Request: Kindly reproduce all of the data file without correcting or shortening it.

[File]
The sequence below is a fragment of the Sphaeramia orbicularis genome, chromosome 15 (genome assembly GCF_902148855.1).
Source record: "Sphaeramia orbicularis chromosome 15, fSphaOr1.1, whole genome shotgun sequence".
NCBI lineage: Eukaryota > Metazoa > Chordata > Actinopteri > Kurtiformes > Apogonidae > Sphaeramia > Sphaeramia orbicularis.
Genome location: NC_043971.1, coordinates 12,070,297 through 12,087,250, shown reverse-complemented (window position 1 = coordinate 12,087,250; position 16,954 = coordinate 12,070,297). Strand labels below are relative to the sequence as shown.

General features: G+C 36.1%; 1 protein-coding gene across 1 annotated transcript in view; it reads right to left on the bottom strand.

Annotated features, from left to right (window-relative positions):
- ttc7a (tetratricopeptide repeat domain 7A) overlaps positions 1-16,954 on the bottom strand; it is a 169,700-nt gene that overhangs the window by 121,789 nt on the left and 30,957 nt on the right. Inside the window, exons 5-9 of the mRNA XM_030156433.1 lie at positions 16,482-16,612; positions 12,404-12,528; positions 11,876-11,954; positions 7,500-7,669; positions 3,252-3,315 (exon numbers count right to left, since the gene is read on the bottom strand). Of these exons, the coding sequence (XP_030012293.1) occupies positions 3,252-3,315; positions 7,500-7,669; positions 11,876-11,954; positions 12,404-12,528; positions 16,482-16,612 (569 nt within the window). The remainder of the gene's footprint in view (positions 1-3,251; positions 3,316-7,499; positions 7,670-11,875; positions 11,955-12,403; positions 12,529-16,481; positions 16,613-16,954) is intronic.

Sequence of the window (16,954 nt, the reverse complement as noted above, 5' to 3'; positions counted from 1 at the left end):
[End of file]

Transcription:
The sequence below is a fragment of the Sphaeramia orbicularis genome, chromosome 15 (genome assembly GCF_902148855.1).
Source record: "Sphaeramia orbicularis chromosome 15, fSphaOr1.1, whole genome shotgun sequence".
NCBI lineage: Eukaryota > Metazoa > Chordata > Actinopteri > Kurtiformes > Apogonidae > Sphaeramia > Sphaeramia orbicularis.
Genome location: NC_043971.1, coordinates 12,070,297 through 12,087,250, shown reverse-complemented (window position 1 = coordinate 12,087,250; position 16,954 = coordinate 12,070,297). Strand labels below are relative to the sequence as shown.

General features: G+C 36.1%; 1 protein-coding gene across 1 annotated transcript in view; it reads right to left on the bottom strand.

Annotated features, from left to right (window-relative positions):
- ttc7a (tetratricopeptide repeat domain 7A) overlaps positions 1-16,954 on the bottom strand; it is a 169,700-nt gene that overhangs the window by 121,789 nt on the left and 30,957 nt on the right. Inside the window, exons 5-9 of the mRNA XM_030156433.1 lie at positions 16,482-16,612; positions 12,404-12,528; positions 11,876-11,954; positions 7,500-7,669; positions 3,252-3,315 (exon numbers count right to left, since the gene is read on the bottom strand). Of these exons, the coding sequence (XP_030012293.1) occupies positions 3,252-3,315; positions 7,500-7,669; positions 11,876-11,954; positions 12,404-12,528; positions 16,482-16,612 (569 nt within the window). The remainder of the gene's footprint in view (positions 1-3,251; positions 3,316-7,499; positions 7,670-11,875; positions 11,955-12,403; positions 12,529-16,481; positions 16,613-16,954) is intronic.

Sequence of the window (16,954 nt, the reverse complement as noted above, 5' to 3'; positions counted from 1 at the left end):